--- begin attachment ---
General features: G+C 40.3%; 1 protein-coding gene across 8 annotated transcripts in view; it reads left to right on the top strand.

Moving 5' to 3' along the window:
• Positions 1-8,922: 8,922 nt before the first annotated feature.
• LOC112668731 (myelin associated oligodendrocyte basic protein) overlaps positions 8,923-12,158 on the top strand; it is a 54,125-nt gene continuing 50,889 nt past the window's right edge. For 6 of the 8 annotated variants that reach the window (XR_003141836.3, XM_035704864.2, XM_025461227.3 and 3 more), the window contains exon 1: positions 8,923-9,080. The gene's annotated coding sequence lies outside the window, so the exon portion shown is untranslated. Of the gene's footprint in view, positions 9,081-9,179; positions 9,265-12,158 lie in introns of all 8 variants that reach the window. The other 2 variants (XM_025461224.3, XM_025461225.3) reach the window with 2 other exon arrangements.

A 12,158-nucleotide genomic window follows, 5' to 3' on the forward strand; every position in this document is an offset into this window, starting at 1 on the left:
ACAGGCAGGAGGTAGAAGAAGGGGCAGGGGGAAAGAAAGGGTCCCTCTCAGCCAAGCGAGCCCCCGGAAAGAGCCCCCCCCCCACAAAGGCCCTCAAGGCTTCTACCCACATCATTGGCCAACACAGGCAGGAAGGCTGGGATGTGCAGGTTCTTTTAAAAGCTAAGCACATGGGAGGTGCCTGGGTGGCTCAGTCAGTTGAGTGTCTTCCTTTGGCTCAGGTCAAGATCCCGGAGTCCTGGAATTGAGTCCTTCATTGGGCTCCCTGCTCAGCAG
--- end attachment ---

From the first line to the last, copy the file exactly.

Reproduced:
General features: G+C 40.3%; 1 protein-coding gene across 8 annotated transcripts in view; it reads left to right on the top strand.

Moving 5' to 3' along the window:
• Positions 1-8,922: 8,922 nt before the first annotated feature.
• LOC112668731 (myelin associated oligodendrocyte basic protein) overlaps positions 8,923-12,158 on the top strand; it is a 54,125-nt gene continuing 50,889 nt past the window's right edge. For 6 of the 8 annotated variants that reach the window (XR_003141836.3, XM_035704864.2, XM_025461227.3 and 3 more), the window contains exon 1: positions 8,923-9,080. The gene's annotated coding sequence lies outside the window, so the exon portion shown is untranslated. Of the gene's footprint in view, positions 9,081-9,179; positions 9,265-12,158 lie in introns of all 8 variants that reach the window. The other 2 variants (XM_025461224.3, XM_025461225.3) reach the window with 2 other exon arrangements.

A 12,158-nucleotide genomic window follows, 5' to 3' on the forward strand; every position in this document is an offset into this window, starting at 1 on the left:
ACAGGCAGGAGGTAGAAGAAGGGGCAGGGGGAAAGAAAGGGTCCCTCTCAGCCAAGCGAGCCCCCGGAAAGAGCCCCCCCCCCACAAAGGCCCTCAAGGCTTCTACCCACATCATTGGCCAACACAGGCAGGAAGGCTGGGATGTGCAGGTTCTTTTAAAAGCTAAGCACATGGGAGGTGCCTGGGTGGCTCAGTCAGTTGAGTGTCTTCCTTTGGCTCAGGTCAAGATCCCGGAGTCCTGGAATTGAGTCCTTCATTGGGCTCCCTGCTCAGCAG